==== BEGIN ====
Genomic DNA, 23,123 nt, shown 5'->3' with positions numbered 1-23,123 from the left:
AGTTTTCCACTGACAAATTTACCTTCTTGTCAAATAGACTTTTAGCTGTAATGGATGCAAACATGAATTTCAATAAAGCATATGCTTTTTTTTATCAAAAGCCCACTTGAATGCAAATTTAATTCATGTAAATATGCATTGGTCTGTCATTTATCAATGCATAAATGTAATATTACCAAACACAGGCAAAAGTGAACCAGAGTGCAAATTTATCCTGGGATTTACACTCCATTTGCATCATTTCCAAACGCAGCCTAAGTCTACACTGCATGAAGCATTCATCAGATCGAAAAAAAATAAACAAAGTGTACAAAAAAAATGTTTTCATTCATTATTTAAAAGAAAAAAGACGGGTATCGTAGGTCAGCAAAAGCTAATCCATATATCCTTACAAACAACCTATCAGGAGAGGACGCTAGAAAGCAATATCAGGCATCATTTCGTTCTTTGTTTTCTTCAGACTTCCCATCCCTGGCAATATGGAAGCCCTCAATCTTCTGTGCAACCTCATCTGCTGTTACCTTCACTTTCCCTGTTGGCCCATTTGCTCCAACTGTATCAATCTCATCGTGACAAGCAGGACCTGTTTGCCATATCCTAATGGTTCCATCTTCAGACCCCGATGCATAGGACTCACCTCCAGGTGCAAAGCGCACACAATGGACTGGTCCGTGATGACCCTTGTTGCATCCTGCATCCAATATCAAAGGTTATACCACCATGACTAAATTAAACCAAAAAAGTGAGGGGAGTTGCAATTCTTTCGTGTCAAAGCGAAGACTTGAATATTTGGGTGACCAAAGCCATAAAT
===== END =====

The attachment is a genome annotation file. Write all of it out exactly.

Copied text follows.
Genomic DNA, 23,123 nt, shown 5'->3' with positions numbered 1-23,123 from the left:
AGTTTTCCACTGACAAATTTACCTTCTTGTCAAATAGACTTTTAGCTGTAATGGATGCAAACATGAATTTCAATAAAGCATATGCTTTTTTTTATCAAAAGCCCACTTGAATGCAAATTTAATTCATGTAAATATGCATTGGTCTGTCATTTATCAATGCATAAATGTAATATTACCAAACACAGGCAAAAGTGAACCAGAGTGCAAATTTATCCTGGGATTTACACTCCATTTGCATCATTTCCAAACGCAGCCTAAGTCTACACTGCATGAAGCATTCATCAGATCGAAAAAAAATAAACAAAGTGTACAAAAAAAATGTTTTCATTCATTATTTAAAAGAAAAAAGACGGGTATCGTAGGTCAGCAAAAGCTAATCCATATATCCTTACAAACAACCTATCAGGAGAGGACGCTAGAAAGCAATATCAGGCATCATTTCGTTCTTTGTTTTCTTCAGACTTCCCATCCCTGGCAATATGGAAGCCCTCAATCTTCTGTGCAACCTCATCTGCTGTTACCTTCACTTTCCCTGTTGGCCCATTTGCTCCAACTGTATCAATCTCATCGTGACAAGCAGGACCTGTTTGCCATATCCTAATGGTTCCATCTTCAGACCCCGATGCATAGGACTCACCTCCAGGTGCAAAGCGCACACAATGGACTGGTCCGTGATGACCCTTGTTGCATCCTGCATCCAATATCAAAGGTTATACCACCATGACTAAATTAAACCAAAAAAGTGAGGGGAGTTGCAATTCTTTCGTGTCAAAGCGAAGACTTGAATATTTGGGTGACCAAAGCCATAAAT